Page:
Archive for July 2021

Learning about Earth Overshoot Day

July 27, 2021
Image source: WWF Japan and Global Footprint Network;
Ecological Footprint for Sustainable Living in Japan

A few months ago, my 14-year old son completed a sustainability project. He concluded two things: that planting trees is not enough to reduce carbon emissions; and that plastic is our most pressing problem.

His project inspired me to do some research of my own, and I gained a new perspective about how we are over-using our natural resources.

You may be familiar with Tax Freedom Day, the day when American taxpayers have worked enough to pay their taxes, and can begin working for themselves. (In 2019, Tax Freedom Day for Hawaii taxpayers was April 23).

Earth Overshoot Day marks the date when humanity’s demand for ecological resources (fish and forests, for instance) and services in a given year exceeds it’s biocapacity, or what Earth can regenerate in that year (such as replenishing resources and absorbing waste such as carbon dioxide).

In 2021, Earth Overshoot Day falls on July 29.

This is the day when the Earth has worked as much as it can to sustain us for the entire year, and must endanger itself to continue working for us.

The United States’ Country Overshoot Day fell on March 14 – 137 days earlier.

To calculate Earth Overshoot Day, Global Footprint Network looks at changes in our Ecological Footprint, which measures the amount of biologically productive land and sea resources required to provide for the demands of our population. This includes the areas for growing the food, fiber, and timber we consume, the space we occupy with our houses and roads, and the storage needed to capture carbon dioxide from burning fossil fuel.

The main drivers were the carbon Footprint (increased 6.6% from 2021) and a decrease in global forest biocapacity (reduced 0.5% from 2021).

Sometimes, we see facts that are too slow or small to relate to (such as changes in average temperature) or too large to comprehend.

Earth Overshoot Day gives us a perspective that’s hard to ignore. Every day for the rest of the year, we are using resources meant for future generations.

In his essay, my son wrote, “Instead of pledging to plant trees, countries could commit to their pledges by promoting plant-based foods and supporting carbon capture programs.”

What one thing can you start doing – or do less of – to “move the date forward”? What can your family do to create a more sustainable future?


“Death by Dumpling” by Vivien Chien

July 20, 2021

I saw myself in “Death by Dumpling.”

Well, not exactly. I’m not a half-Chinese, half-British twenty-something who recently quit her job and her boyfriend, working in her parents’ Chinese restaurant in Ohio while she figures out what she wants to do.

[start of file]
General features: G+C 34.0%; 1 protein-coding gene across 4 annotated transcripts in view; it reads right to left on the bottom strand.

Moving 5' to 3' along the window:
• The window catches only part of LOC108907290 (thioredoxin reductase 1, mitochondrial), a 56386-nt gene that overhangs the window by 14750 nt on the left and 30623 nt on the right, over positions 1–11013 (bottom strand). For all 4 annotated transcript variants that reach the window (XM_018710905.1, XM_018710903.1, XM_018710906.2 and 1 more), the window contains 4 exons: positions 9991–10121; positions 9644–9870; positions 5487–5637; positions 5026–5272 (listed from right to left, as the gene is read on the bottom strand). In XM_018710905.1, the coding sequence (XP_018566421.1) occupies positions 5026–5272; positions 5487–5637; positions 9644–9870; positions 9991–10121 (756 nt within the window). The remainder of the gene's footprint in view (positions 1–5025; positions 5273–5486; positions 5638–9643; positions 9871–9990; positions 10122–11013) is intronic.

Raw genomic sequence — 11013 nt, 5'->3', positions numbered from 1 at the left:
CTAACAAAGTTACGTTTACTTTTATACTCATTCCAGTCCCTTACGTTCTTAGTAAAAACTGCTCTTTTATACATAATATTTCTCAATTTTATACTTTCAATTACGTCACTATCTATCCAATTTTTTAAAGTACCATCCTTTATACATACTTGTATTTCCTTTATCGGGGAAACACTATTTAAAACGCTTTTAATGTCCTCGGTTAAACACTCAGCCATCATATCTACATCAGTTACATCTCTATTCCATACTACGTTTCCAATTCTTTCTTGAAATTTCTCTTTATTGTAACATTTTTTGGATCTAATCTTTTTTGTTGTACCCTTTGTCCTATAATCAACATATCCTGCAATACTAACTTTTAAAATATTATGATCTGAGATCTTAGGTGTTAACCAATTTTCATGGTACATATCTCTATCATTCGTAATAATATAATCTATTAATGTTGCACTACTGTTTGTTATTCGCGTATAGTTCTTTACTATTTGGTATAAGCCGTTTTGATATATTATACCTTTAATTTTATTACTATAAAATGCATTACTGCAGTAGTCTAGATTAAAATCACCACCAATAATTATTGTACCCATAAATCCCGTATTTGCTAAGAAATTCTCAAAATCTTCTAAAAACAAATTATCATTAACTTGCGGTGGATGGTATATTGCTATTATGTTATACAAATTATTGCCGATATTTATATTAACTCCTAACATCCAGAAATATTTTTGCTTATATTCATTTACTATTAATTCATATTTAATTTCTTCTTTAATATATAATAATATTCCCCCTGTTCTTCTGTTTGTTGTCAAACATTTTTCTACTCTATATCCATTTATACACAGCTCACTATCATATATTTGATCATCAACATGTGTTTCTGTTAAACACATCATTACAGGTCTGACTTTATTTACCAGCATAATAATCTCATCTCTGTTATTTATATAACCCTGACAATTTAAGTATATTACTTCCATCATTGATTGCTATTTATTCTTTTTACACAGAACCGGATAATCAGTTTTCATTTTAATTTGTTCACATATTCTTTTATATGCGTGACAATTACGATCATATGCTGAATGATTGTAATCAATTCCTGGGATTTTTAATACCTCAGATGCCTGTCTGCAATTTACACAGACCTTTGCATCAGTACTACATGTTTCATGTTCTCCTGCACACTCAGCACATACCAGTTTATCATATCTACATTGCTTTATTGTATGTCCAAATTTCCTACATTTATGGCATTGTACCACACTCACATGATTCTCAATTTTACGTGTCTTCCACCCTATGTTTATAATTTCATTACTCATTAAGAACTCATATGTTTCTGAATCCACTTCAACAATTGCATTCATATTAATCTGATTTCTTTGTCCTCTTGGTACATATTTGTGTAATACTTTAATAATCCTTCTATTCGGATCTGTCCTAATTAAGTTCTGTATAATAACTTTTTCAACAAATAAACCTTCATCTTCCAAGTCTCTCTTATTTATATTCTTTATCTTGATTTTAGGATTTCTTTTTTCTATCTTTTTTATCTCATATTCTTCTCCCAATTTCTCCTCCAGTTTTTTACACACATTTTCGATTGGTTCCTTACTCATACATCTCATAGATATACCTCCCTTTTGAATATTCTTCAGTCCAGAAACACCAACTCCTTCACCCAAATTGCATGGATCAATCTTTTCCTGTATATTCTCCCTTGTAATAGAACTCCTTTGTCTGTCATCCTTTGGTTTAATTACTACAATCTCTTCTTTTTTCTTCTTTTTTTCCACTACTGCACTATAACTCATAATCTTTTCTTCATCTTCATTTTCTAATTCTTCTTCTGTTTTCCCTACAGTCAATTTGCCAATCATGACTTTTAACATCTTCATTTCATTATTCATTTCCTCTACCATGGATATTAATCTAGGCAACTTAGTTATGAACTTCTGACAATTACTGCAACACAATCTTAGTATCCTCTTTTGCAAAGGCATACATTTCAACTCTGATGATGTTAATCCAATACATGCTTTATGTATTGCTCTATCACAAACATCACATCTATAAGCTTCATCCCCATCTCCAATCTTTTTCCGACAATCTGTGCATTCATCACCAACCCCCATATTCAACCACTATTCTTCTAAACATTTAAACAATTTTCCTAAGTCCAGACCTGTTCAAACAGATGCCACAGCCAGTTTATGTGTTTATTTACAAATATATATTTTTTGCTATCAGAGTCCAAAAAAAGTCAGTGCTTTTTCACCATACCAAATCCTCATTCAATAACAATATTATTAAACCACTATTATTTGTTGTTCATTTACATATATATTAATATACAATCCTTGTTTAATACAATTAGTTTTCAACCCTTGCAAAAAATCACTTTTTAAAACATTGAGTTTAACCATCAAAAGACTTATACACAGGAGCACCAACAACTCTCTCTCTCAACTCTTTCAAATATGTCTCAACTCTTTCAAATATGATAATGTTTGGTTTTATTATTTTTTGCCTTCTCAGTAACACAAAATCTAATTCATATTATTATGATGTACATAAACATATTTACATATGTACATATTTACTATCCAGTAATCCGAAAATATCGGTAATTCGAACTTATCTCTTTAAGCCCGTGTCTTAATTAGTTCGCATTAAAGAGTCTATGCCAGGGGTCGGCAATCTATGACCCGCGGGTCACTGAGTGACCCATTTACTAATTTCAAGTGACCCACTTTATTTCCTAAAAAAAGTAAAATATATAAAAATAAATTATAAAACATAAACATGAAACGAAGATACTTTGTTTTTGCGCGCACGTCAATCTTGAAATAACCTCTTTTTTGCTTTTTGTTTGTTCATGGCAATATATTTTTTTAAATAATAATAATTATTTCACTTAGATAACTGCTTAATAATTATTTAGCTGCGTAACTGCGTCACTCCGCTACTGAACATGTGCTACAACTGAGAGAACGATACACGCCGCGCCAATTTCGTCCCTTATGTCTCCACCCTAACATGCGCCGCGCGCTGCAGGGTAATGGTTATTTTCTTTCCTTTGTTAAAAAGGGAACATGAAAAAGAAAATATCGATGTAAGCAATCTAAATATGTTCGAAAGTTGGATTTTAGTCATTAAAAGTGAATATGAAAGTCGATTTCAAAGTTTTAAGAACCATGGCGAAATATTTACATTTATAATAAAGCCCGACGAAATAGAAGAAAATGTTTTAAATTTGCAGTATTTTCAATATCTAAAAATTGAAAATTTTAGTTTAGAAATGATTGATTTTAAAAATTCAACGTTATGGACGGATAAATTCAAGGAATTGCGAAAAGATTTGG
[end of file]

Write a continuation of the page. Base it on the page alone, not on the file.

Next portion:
But there was something about Lana that felt real, that made me relate to her – and made me feel that maybe she could understand me too.

“Death by Dumpling” (Noodle Shop Mystery #1) by Vivien Chien is an enjoyable, quirky, cozy mystery with killer dumplings and amateur sleuths. It’s a murder investigation about family loyalty, food bringing people together, appreciating people while they are here, and moving forward with your life.

After Lana delivers Mr. Feng’s fatal last meal, she and her best friend Megan uncover secrets, bypass the law with a break-in, and go to a strip club to search for the truth. They are roommates and friends who are more fearful of getting arrested by a detective than getting caught by a killer.

Lana investigates with friendly nosiness. She seems comfortable with who she is and with balancing her Chinese and British heritages. She has a sense of honesty and naiveté about her, and she wants to see the best in people. Through her eyes, we are surprised by the secrets they keep, but not judgmental.

Asian Village is a Chinese microcosm in Ohio –a close-knit community of people who have been together almost from the opening of the mall. It’s a little like Hawaii among the other states, accepting and insular at the same time.

With a light touch, Chien slips in commentary about “Oriental” stereotypes, parental expectations to be successful, and the pressure to date and get married. But Lana is too focused on investigating the mystery and uncovering secrets to be bothered for long.

Do you enjoy mysteries? Who is your favorite detective? And just for fun: what is your favorite dumpling recipe or restaurant?

Writing a gratitude poem

July 13, 2021

Saturday morning, I gave myself a gift of time to be creative.